Derek is an ethnobotanist and he explains to us, in the eloquent way he speaks, what that means. He calls himself, "The Crazy Botanist" and you can find him at @botanical.highlander on Instagram where he posts a plethora of videos. My favorites are when he shows us the massive number of plants in his apartment and on his patio.
(Check out the bonus interview we did on Patreon of Derek showing us his plants and talking about how to have your own Urban Victory Garden.) I found out about #blackbotanistsweek from him. Check out the hashtag on Instagram for lots of amazing posts from Black plant people.
When I asked Derek Haynes if he would expand on what I'd heard him say in one of his many knowledge-packed videos that he generously gives to the public on Instagram, he described the subject as "The plants' impact on Black people, and Black people's impact on the plants." Beyond hearing about that, I also asked him to speak because, we need to remember where the knowledge we've learned about plants comes from (often Indigenous people and slaves or slave descendants), and give back in gratitude. We can do that by amplifying those voices and literally giving what we can. So, today I want to amplify Derek. I'm sure you'll be glad I did, after you hear what he has to say.
"If we put education out there in the world for all to get, then we all can grow and cultivate better connections . . . "
From the relationship of plants with people in Africa before the American slave trade, to cotton, to the Gullah people in the southeastern US, rice, peanuts, and beyond, there's so much so many of us don't know or don't think about when it comes to the plants in our daily lives and how they got here and flourished. As Derek says, ". . . without the shipping of slaves, eleven and a half million bodies displaced from Africa and spread out like dice, we wouldn't have any of the American wealth or the generational wealth that some white people feed off of today." He talks about the vine threading through history that links the labor of Black people to the wealth of white people today. I invite you to listen, really listen, and think about how this affects your life today and how you can give back.
Derek tells us that George Washington Carver wasn't just the "Peanut Man," he was a proponent of Victory Gardens, crop rotation (which led to the peanut's fame), cooperative extensions, and organic gardening.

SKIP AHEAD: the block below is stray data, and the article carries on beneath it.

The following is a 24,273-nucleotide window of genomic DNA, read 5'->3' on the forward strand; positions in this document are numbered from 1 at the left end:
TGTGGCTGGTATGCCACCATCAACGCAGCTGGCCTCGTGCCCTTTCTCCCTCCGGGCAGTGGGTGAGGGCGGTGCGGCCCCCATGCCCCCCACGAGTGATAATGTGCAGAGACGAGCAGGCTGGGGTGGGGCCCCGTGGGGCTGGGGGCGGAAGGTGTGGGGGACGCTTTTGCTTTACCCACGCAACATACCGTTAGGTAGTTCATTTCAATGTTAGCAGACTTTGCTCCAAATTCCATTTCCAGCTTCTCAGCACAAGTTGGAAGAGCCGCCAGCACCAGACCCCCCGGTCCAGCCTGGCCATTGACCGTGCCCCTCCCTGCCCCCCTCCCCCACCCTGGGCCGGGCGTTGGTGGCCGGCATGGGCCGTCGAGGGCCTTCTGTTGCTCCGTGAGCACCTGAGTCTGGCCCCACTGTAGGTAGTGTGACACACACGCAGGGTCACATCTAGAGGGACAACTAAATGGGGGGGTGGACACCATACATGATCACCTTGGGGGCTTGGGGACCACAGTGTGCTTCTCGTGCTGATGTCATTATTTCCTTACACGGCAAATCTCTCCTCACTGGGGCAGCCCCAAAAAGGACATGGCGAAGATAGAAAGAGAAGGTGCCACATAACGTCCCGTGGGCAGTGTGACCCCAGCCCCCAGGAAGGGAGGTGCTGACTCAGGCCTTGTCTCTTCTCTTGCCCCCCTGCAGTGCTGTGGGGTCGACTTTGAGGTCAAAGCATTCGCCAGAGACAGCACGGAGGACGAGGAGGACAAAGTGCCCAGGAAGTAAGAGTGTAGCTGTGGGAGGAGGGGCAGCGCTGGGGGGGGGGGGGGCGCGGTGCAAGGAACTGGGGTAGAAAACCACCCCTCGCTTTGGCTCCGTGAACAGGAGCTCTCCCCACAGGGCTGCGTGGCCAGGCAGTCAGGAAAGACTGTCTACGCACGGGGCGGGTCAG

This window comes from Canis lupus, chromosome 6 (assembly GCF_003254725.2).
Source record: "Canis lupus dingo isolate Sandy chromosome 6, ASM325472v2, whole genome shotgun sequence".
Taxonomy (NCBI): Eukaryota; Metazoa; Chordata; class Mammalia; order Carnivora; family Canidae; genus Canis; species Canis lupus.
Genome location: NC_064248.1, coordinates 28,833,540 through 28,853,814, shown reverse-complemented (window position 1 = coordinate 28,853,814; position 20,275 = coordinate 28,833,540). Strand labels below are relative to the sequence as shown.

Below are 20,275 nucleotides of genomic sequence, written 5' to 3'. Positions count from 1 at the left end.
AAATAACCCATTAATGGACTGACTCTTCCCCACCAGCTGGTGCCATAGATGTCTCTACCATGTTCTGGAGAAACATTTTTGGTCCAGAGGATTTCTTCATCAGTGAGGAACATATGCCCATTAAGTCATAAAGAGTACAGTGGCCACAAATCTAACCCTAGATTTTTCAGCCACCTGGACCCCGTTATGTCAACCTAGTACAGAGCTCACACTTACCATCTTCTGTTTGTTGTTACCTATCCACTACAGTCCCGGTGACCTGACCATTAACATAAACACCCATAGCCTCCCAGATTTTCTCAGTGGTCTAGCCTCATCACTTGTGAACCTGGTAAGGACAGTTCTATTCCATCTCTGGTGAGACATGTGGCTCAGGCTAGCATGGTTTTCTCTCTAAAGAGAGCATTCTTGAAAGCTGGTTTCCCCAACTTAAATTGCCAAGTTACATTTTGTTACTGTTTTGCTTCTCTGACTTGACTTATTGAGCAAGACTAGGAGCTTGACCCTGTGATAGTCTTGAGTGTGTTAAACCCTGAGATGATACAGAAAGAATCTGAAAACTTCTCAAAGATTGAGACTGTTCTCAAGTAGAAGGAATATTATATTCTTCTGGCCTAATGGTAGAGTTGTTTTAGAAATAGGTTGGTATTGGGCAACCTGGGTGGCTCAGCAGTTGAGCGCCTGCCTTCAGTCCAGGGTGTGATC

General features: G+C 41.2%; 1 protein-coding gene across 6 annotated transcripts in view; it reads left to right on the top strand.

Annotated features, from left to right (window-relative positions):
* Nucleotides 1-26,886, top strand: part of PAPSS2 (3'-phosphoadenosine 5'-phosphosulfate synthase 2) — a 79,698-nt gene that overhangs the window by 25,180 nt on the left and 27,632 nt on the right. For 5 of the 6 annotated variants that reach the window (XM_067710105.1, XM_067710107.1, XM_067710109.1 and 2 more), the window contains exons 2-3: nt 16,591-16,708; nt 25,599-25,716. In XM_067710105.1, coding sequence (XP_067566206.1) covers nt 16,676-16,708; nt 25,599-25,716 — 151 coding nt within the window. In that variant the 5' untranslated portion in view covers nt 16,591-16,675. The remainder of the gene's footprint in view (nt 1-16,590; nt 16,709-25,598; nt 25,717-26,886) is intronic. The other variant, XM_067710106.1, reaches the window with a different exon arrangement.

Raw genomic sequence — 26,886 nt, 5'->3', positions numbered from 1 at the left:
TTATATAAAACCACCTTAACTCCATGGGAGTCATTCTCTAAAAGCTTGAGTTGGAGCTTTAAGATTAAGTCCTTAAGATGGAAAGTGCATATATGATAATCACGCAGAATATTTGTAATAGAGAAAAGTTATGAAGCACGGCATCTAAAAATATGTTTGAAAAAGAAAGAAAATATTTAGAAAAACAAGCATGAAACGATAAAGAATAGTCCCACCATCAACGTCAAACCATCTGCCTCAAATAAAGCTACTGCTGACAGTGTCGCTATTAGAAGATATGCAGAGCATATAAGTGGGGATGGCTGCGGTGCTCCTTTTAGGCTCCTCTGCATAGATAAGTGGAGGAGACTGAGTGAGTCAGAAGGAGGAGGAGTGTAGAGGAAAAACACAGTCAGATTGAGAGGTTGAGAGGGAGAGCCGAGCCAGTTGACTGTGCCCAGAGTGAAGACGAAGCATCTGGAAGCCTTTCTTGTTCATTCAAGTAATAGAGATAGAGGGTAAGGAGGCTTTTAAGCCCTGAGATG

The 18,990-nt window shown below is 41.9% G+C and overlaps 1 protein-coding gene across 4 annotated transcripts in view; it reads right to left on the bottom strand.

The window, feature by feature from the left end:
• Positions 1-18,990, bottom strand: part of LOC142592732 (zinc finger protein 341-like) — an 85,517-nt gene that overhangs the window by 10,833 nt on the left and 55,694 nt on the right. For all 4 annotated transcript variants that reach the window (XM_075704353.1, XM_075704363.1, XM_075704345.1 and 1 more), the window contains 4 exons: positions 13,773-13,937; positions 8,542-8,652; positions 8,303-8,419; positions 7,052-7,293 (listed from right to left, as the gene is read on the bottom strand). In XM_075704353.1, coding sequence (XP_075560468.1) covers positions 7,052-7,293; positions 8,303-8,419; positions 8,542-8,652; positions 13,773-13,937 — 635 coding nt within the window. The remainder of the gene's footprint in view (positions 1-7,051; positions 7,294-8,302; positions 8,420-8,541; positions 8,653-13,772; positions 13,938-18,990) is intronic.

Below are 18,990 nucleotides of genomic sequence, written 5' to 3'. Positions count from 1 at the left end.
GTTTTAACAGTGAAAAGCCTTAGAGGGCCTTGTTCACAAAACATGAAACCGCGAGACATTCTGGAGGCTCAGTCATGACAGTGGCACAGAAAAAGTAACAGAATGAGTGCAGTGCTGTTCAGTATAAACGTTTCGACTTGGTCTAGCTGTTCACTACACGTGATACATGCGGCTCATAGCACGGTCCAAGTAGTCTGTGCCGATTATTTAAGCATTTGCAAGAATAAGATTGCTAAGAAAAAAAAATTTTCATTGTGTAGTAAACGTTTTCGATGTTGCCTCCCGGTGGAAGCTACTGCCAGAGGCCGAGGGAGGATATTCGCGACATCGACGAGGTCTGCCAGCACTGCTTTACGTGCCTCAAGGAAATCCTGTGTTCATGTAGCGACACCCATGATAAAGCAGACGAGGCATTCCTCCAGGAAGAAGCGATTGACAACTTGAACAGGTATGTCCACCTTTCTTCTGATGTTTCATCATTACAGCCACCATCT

"I feel tasked with informing the world that, for Black culture, we have to be grateful that there was a slave who found a way to pollinate a vanilla bean . . . because you wouldn't have any vanillla-flavored anything if it wasn't for him: a twelve year-old slave figuring it out. You wouldn't have a lot of these grains and plant items that you enjoy if it wasn't for slaves, women braiding these seeds in their hair, because how else did the seeds make it over here from Africa? . . . We have to experience that. We have to be grateful for that." - Derek Haynes
"That's a big thing: to give back. . . . There has been . . . a history that has existed where Black ideals will be had . . . knowledge will be utilized, and Black hands will be left empty." You can give back by supporting Derek and donating to Haynes90 on Venmo and $Haynes90 on Cashapp and reposting his and other Black voices on Instagram and checking out and sharing the posts tagged #blackbotanistsweek
Derek also talked about one of his favorite things to do with plants: make fermented sodas. He gives us the down low on how to make them and his favorite plants to make soda from, including why he loves ginger so much. Then, he graciously shared his recipe for (non-alcoholic) ginger beer.
Derek Haynes's recipe for Ginger Beer
Making the ginger bug
Shred or chop up ginger. Mix equal parts ginger and sugar into mason jar. Add enough water for the solids to float, and to dissolve the sugar.
Cover with cheesecloth or some breathable fabric.
Stir daily, adding a tablespoon of sugar. Ready when bubbly.
Making the ginger beer
1-2 pounds of ginger
2 cups of sugar
1 gallon of water
1 lemon (juice and zest)
1/4 cup of ginger bug
In a pot, add shredded or chopped ginger, and 1 gallon of water.
Bring to a boil, and reduce heat to a simmer for 5 minutes.
Add lemon zest and juice.
You can refrigerate overnight or allow to cool to room temperature. Strain solution and add 1/4 cup of ginger bug.
Place in a warm dark area in a lidded container (mason jar, beer bottles, etc.)
NOTE: Check daily on the soda, opening containers daily to release built up pressure.
Soda is ready when bubbly.
If any foul smells arise, discard soda and retry.
A graduate of North Carolina State University, Derek Haynes’s passion for Botany is readily seen by anyone who meets him. The Crazy Botanist, as he is known, found an allure for plants at a young age. The New Bern native utilizes his creativity, and background, to present botanical tenets on Instagram and Facebook. Haynes believes that plants can help foster community, and communication.
Haynes gives back to his community volunteering with local community gardens, and creating and maintaining relationships, especially within the community of Black plant enthusiasts.
Again, if you appreciate Derek and the knowledge he shared, please support him by sharing his posts on Instagram, and donating to his work at Haynes90 on Venmo and $Haynes90 on Cashapp.
Become a Patron!
or make a one-time donation via PayPal.
Want to help us continue to do this important work